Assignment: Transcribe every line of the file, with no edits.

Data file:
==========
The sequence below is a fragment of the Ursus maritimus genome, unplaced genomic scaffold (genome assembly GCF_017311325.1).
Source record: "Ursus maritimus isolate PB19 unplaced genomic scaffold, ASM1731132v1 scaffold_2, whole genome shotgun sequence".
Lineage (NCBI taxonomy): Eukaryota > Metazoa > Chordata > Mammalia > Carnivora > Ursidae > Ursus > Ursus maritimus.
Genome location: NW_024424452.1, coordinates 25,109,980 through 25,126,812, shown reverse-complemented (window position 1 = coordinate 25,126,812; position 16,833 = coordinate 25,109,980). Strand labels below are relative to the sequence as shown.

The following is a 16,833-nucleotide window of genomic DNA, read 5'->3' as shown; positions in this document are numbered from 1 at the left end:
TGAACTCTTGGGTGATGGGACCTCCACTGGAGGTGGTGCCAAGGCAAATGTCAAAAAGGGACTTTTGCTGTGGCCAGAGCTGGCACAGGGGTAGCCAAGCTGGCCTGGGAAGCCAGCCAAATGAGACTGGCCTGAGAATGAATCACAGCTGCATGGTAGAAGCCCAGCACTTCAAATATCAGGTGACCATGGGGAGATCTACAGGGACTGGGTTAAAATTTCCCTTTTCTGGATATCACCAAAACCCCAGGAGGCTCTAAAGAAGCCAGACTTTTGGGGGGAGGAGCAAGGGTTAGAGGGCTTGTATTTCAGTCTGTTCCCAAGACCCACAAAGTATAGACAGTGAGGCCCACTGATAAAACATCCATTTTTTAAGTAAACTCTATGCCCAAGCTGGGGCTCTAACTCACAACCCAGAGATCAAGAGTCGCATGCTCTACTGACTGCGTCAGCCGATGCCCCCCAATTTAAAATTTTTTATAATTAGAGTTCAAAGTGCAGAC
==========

The sequence below is a fragment of the Ursus maritimus genome, unplaced genomic scaffold (genome assembly GCF_017311325.1).
Source record: "Ursus maritimus isolate PB19 unplaced genomic scaffold, ASM1731132v1 scaffold_2, whole genome shotgun sequence".
Lineage (NCBI taxonomy): Eukaryota > Metazoa > Chordata > Mammalia > Carnivora > Ursidae > Ursus > Ursus maritimus.
Genome location: NW_024424452.1, coordinates 25,109,980 through 25,126,812, shown reverse-complemented (window position 1 = coordinate 25,126,812; position 16,833 = coordinate 25,109,980). Strand labels below are relative to the sequence as shown.

The following is a 16,833-nucleotide window of genomic DNA, read 5'->3' as shown; positions in this document are numbered from 1 at the left end:
TGAACTCTTGGGTGATGGGACCTCCACTGGAGGTGGTGCCAAGGCAAATGTCAAAAAGGGACTTTTGCTGTGGCCAGAGCTGGCACAGGGGTAGCCAAGCTGGCCTGGGAAGCCAGCCAAATGAGACTGGCCTGAGAATGAATCACAGCTGCATGGTAGAAGCCCAGCACTTCAAATATCAGGTGACCATGGGGAGATCTACAGGGACTGGGTTAAAATTTCCCTTTTCTGGATATCACCAAAACCCCAGGAGGCTCTAAAGAAGCCAGACTTTTGGGGGGAGGAGCAAGGGTTAGAGGGCTTGTATTTCAGTCTGTTCCCAAGACCCACAAAGTATAGACAGTGAGGCCCACTGATAAAACATCCATTTTTTAAGTAAACTCTATGCCCAAGCTGGGGCTCTAACTCACAACCCAGAGATCAAGAGTCGCATGCTCTACTGACTGCGTCAGCCGATGCCCCCCAATTTAAAATTTTTTATAATTAGAGTTCAAAGTGCAGAC